The General Medical Council has won its appeal against a ruling which gave a seriously-ill patient the right to stop doctors withdrawing food and drink.
Leslie Burke won his original case
Leslie Burke, 45, who has a degenerative brain condition, fears artificial nutrition could be stopped against his wishes when he cannot talk.
Mr Burke, from Lancaster, had won a landmark ruling, supporting his right to artificial nutrition and hydration.
But the GMC appealed, saying doctors could be put in an impossible position.
Following the Appeal Court verdict, the GMC said it hoped Mr Burke was now reassured he would receive the treatment he needs, including artificial nutrition and hydration and that nothing in its guidance prevented this.
Mr Burke has cerebellar ataxia - an umbrella term for nervous system disorders that cause a lack of co-ordination, but do not affect mental faculties.
He knows he will one day lose the power of speech and control of his limbs.
'Impossibly difficult position'
Artificial nutrition is classed as a form of treatment by the GMC and therefore last July's ruling, which was hailed as a breakthrough for the rights of terminally-ill patients, raised questions about medical interventions.
In the original case, Mr Burke argued the GMC's advice, which gives doctors in cases such as his the ultimate say on what treatment to give a patient in the final stages, was an infringement of his human rights.
But during the appeal hearing, Philip Havers, QC, representing the GMC, said the original ruling had fundamentally altered the nature of doctor/patient relationships and was not in the best interests of the patient.
He said doctors would have to provide treatment which they knew would be of no benefit or could even be harmful.
GMC president Professor Sir Graeme Catto said "Patients should be reassured by this judgement which emphasises the partnership needed to resolve end of life issues."
"Our guidance makes it clear that patients should never be discriminated against on the grounds of disability."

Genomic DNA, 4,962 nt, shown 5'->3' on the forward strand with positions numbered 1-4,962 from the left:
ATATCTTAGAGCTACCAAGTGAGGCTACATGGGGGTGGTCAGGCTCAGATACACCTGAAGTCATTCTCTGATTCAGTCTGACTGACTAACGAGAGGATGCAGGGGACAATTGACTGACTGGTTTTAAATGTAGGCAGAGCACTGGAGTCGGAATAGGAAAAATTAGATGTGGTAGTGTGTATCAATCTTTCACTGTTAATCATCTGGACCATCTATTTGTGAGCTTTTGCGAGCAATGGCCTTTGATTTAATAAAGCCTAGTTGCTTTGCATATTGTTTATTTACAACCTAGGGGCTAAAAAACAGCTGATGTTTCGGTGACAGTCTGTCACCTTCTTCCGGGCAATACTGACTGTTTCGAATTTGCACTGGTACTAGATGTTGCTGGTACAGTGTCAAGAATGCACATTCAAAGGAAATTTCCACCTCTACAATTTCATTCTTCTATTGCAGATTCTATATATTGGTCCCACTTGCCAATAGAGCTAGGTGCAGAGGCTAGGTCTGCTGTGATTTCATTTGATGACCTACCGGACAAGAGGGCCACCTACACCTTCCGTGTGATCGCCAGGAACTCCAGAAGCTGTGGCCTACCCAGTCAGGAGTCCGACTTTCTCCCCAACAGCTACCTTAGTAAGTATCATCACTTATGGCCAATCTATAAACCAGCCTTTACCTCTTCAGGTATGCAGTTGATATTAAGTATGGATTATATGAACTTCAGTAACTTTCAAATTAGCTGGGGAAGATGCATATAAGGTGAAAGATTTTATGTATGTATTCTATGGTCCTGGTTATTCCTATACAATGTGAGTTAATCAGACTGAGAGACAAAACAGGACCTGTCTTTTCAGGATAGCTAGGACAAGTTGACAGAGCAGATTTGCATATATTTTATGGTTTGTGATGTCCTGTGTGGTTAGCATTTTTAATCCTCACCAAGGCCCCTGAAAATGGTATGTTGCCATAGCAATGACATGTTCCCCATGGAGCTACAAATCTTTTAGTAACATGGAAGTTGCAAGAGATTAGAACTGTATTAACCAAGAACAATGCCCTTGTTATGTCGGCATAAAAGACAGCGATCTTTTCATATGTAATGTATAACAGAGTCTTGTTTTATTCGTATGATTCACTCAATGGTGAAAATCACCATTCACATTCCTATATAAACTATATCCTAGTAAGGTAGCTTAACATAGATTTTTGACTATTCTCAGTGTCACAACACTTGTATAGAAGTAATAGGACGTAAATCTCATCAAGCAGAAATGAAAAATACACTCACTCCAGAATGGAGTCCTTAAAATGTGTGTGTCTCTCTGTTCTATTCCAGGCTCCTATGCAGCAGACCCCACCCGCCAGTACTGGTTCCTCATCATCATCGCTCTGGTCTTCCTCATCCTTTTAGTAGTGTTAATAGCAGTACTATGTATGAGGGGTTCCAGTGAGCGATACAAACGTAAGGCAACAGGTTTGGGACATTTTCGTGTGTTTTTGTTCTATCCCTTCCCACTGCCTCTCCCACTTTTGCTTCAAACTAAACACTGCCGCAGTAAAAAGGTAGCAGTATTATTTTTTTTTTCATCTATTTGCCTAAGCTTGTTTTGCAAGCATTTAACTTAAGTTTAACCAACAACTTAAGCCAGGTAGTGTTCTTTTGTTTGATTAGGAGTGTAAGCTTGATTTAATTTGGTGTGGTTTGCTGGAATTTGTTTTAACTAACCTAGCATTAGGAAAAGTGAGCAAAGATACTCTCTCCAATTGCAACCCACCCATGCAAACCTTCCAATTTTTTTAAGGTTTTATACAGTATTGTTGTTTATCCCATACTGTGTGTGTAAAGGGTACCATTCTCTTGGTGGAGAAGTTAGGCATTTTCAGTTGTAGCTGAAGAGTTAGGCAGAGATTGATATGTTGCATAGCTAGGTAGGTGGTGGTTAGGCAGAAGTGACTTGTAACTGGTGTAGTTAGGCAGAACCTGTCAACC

And he added the GMC had always maintained that no patient would die from starvation and dehydration.
Mr Burke said: "Obviously I am disappointed that I have not got all that I wished for.
"I have every wish to take it to the House of Lords even though for me personally I should be OK."
He was refused permission to take the case to the Law Lords, but can petition the house for a hearing.
Dr Vivienne Nathanson, the British Medical Association's head of ethics and science, which supported the GMC case, said decisions about curtailing treatment were "one of the hardest choices" to make.
She said the judgement was a welcome "clarification".
But Joyce Robins, co-director of human rights campaign group Patient Concern, which helped argue Mr Burke should have the right to food and water, said the decision was "a huge step backwards for patients".
And Liz Sayce, of the Disability Rights Commission, said she was still concerned that the wishes of all patients might not be respected.
"The judgement is fine for people who have the capacity to speak. But the difficulty is when you don't have that capacity, it will be back to the doctor taking the decision entirely themselves."
Voluntary Euthanasia Society chief executive Deborah Annetts urged the government to step in to create a comprehensive framework for end of life decision-making to create a "better partnership between patients and doctors".